NAMA and the Right to Housing?
NAMA, as Irish readers will know all too well, is the proposed National Asset Management Agency. To grossly simplify the story (we are not economists here at HRinI, as far as I know) NAMA will manage the property-related bad loans (considerable) of Irish banks – the hangover of our ill-fated construction boom. Where necessary, it will acquire the ‘distressed assets’ against which the loans are secured and re-use or re-sell the land to realise its value. The idea is that cleansing Irish ‘zombie banks’ of toxic debt will kick-start lending, which will in turn facilitate fresh growth in the economy. The proposal is scarcely uncontroversial. The Irish Human Rights Commission recently highlighted the human rights impact of the economic downturn in its Annual Report. Some important questions are beginning to be asked about the policy context of NAMA, and its – largely unexplored – potential to work towards the benefit of our poorest citizens; in particular, the 56,000 people on housing waiting lists.
To that end, today’s Irish Times carries a short interview with Joyce Loughnan, the chief executive of Focus Ireland; an organisation which advocates on behalf of people who are out of home. Focus Ireland has lobbied the Government and the Opposition on the inclusion of a housing agency in the proposed NAMA scheme and has published a very interesting policy document on NAMA. Ms Loughnan – noting the gross inadequacies of existing government leasing schemes which aimed to reduce homelessness – said:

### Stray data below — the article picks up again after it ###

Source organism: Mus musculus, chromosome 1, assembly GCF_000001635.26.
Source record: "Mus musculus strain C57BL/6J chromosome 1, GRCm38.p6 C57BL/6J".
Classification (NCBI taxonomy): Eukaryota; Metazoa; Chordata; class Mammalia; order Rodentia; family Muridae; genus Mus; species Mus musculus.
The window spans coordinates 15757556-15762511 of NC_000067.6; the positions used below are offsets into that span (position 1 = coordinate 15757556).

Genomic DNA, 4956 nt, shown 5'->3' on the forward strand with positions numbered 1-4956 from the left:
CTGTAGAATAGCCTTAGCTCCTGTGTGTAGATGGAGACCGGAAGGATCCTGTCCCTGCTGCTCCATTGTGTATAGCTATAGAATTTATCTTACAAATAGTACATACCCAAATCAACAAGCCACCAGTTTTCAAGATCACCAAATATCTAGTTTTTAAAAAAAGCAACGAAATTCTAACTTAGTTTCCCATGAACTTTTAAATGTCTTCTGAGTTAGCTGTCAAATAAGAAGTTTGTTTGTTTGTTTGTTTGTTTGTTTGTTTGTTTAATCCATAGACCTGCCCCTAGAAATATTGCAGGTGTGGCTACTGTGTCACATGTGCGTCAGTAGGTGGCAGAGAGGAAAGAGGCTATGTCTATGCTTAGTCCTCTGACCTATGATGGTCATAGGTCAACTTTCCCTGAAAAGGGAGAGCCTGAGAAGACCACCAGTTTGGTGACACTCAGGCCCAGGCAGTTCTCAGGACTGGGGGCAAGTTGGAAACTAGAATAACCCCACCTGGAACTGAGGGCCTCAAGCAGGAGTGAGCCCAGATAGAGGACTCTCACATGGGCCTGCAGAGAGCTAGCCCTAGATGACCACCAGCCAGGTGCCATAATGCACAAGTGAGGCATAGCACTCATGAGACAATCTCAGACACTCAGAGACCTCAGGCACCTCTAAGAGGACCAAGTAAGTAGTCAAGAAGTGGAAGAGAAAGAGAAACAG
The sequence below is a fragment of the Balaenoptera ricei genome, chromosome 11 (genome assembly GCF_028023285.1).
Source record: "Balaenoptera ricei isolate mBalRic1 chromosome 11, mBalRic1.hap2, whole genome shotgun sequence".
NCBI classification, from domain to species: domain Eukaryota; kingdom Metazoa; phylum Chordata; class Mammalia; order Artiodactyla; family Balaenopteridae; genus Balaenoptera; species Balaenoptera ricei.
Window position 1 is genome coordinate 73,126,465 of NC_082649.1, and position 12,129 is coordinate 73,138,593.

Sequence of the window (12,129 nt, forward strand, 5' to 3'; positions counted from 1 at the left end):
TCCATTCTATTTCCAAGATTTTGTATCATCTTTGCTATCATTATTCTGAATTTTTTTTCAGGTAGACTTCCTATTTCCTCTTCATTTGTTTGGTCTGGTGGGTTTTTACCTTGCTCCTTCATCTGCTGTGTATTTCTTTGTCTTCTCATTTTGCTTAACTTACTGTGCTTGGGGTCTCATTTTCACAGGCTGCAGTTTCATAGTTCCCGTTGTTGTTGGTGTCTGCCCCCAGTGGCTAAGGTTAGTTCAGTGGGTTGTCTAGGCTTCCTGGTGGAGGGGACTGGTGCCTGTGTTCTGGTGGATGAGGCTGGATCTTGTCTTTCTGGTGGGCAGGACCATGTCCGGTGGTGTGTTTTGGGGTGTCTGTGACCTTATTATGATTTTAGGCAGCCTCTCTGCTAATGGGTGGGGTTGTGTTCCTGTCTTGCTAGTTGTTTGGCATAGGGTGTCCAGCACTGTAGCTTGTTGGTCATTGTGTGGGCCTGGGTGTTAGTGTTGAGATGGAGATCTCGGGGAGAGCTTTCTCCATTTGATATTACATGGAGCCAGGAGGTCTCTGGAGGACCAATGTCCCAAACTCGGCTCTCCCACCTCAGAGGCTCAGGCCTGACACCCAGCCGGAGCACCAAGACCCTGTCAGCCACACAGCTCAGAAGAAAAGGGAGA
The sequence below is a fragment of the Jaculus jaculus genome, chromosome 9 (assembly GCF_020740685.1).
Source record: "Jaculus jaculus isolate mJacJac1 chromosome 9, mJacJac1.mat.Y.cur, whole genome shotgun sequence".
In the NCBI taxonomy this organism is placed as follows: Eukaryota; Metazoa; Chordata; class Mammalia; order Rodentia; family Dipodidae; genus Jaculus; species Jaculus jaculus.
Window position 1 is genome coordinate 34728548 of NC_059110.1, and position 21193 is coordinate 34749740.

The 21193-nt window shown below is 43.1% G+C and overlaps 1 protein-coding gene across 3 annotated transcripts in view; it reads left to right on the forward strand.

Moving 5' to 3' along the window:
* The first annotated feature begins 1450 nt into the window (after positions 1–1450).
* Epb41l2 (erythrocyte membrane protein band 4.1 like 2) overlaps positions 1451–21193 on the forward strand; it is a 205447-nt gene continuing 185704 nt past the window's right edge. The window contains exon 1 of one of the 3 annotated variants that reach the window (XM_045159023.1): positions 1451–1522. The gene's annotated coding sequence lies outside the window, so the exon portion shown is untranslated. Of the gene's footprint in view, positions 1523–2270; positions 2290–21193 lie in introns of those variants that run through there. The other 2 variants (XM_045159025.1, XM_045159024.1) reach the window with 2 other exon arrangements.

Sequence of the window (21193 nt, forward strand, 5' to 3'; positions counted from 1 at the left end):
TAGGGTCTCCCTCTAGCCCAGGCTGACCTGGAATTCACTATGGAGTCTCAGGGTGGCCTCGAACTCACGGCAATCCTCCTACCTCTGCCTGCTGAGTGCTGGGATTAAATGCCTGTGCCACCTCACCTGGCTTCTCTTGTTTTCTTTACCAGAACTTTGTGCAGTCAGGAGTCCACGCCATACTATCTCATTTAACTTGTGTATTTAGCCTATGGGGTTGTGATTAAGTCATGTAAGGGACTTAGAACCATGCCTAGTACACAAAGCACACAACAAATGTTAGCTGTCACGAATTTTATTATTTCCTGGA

It is absolutely inconceivable that the Government would dedicate €60 billion of taxpayers’ money to an organisation that then didn’t deliver a social return. It’s not just for schools and childcare centres, but it should be taking advantage of those empty homes we have been speaking about and land that can be developed for future social services.
In a similar vein, Threshold, which advocates for the housing rights of the socially excluded, yesterday called for NAMA property to be used to provide public housing, to alleviate the difficulties experienced by vulnerable citizens for whom private rental is not appropriate. Threshold’s chairperson, Aileen Hadyn, said that
“Rather than selling off these properties to the first carpet-bagger that opens their cheque book, the Government should take a look at the property portfolios and identify those that could be retained to meet housing needs.”
The taxpayer, she added, was paying for this property anyway.